Cielo was a finalist in the 2007 World Aquatics Championships in Melbourne, in the 100-metre freestyle (4th place, only 4 hundredths behind Eamon Sullivan, the bronze medalist, and 8 hundredths behind gold medalists Filippo Magnini and Brent Hayden),[22] 50-metre freestyle (6th) [23] and 4×100-metre freestyle (8th).[24] He also took 9th place in the 4×100-metre medley.[25] At that time, Cielo had established himself as the fastest Brazilian sprinter, by breaking the Fernando Scherer's South American record in the 50-metre freestyle.[26] In that event's semifinal, Cielo swam for 22.09 seconds, improving on Fernando Scherer's time, from in August 1998, by nine hundredths of a second.[27] He also broke his South American record in the 100-metre freestyle, with a time of 48.51 seconds,[28] and the South American record of the 4×100-metre freestyle, with a time of 3:17.03, on a team with Thiago Pereira, Nicolas Oliveira and Rodrigo Castro.[29]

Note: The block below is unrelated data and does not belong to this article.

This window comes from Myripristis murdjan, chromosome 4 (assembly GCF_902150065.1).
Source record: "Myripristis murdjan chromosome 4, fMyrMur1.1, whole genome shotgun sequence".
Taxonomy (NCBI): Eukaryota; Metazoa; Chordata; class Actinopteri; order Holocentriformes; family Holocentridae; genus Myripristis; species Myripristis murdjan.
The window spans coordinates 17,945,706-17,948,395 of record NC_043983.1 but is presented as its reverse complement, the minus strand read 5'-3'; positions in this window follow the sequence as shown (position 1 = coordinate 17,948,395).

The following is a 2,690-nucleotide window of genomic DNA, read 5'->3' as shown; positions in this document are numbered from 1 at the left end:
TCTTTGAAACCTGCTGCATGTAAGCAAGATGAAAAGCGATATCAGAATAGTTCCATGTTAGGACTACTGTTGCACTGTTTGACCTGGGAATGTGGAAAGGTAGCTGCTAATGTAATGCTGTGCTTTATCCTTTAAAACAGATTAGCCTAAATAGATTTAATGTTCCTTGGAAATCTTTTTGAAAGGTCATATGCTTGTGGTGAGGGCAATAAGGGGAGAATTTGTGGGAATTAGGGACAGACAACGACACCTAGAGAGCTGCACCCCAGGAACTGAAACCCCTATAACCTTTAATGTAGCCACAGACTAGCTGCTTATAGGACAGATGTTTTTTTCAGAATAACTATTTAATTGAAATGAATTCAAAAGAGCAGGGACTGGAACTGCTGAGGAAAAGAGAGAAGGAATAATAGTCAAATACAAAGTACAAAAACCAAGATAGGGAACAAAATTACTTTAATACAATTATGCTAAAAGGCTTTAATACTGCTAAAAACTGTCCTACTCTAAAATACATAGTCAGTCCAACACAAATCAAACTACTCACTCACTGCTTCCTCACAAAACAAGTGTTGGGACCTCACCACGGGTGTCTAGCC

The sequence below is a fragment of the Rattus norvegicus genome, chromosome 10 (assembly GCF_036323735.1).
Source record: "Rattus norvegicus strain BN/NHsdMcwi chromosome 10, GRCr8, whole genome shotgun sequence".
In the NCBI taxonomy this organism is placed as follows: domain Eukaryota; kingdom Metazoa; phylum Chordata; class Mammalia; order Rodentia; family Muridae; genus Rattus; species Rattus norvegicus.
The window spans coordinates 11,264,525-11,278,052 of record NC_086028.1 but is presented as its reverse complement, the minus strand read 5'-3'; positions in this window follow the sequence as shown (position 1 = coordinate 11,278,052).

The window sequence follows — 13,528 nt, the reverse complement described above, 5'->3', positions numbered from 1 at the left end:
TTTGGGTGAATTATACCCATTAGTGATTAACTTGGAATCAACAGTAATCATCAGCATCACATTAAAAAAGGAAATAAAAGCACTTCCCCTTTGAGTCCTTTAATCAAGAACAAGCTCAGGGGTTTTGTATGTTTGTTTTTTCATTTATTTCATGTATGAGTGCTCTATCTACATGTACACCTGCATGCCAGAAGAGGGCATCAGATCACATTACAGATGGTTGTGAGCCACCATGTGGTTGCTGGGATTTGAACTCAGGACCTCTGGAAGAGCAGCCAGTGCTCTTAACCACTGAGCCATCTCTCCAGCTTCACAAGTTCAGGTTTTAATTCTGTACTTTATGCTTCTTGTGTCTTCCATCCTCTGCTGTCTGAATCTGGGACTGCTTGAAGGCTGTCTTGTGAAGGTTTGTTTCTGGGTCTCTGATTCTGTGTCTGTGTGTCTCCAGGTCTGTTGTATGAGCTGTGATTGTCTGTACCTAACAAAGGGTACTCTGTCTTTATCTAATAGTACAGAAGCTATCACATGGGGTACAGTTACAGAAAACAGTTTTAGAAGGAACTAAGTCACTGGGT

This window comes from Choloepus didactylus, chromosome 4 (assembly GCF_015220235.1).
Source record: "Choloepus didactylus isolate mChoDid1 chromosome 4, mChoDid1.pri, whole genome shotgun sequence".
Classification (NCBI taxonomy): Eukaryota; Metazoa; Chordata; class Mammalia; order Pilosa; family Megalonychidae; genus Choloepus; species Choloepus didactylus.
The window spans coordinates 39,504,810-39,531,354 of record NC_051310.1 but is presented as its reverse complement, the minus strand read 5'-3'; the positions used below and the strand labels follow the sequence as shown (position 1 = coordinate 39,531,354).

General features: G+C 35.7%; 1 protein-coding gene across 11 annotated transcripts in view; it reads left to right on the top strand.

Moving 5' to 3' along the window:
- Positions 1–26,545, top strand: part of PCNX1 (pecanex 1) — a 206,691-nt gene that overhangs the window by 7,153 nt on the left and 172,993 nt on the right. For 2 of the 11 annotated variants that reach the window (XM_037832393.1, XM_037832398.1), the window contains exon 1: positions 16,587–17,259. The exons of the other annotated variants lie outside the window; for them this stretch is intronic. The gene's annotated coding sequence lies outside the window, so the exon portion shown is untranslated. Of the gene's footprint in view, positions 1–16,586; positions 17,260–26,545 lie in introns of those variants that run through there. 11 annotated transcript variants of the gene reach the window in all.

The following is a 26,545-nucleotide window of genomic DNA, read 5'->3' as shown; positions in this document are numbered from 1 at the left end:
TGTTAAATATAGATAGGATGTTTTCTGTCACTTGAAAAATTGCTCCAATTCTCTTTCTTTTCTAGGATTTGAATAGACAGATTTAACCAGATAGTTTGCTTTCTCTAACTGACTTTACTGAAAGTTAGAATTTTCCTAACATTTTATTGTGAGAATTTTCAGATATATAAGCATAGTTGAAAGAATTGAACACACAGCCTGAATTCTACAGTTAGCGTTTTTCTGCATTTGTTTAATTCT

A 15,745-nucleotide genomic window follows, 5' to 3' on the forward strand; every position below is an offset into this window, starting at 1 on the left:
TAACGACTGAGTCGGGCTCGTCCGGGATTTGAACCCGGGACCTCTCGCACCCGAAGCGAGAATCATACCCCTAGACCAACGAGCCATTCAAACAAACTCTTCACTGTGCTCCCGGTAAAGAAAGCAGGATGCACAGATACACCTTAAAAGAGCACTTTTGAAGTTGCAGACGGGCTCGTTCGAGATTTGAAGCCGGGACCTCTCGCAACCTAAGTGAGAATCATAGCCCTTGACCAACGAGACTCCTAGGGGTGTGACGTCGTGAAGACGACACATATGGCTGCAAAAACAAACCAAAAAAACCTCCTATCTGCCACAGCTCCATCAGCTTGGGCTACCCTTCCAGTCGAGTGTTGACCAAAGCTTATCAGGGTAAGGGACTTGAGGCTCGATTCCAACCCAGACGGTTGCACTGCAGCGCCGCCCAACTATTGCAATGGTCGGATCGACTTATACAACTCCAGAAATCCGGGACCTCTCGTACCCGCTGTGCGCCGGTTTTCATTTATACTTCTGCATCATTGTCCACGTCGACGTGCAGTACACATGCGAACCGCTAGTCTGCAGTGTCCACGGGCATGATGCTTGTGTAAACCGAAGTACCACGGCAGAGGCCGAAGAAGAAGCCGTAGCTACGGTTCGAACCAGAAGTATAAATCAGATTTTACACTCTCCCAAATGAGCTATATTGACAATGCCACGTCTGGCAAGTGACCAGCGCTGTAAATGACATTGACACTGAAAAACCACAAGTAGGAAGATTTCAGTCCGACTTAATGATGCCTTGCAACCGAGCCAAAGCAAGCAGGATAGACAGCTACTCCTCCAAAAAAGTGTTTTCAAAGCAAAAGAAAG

At the 2007 Pan American Games in Rio de Janeiro, Cielo won three gold medals in the 50-metre, 100-metre, and 4×100-metre freestyle events, and a silver medal in the 4×100-metre medley. In the 50-metre freestyle, he won the event with a time of 21.84 seconds, beating the Pan American Games record, and becoming the first swimmer from South America to swim it in under 22 seconds.[30] Cielo began to get close to the world record in the 50-metre freestyle, a time of 21.64 seconds, which at the time belonged to legendary swimmer Alexander Popov. He also broke the Pan Am Games and South American record in the 4×100-metre freestyle, with a time of 3:15.90, along with Fernando Silva, Eduardo Deboni and Nicolas Oliveira.[31] It the 100-metre freestyle, he broke the Pan Am Games record with his time of 48.79 seconds,[32] and in the 4×100-metre medley, he broke the South American record with a time of 3:35.81, along with Thiago Pereira, Henrique Barbosa and Kaio Almeida.[33][34]

In November 2007, at the Italy Grand Prix, Cielo broke the short-course South American record for the 100-metre freestyle, with a time of 47.00 seconds.[35]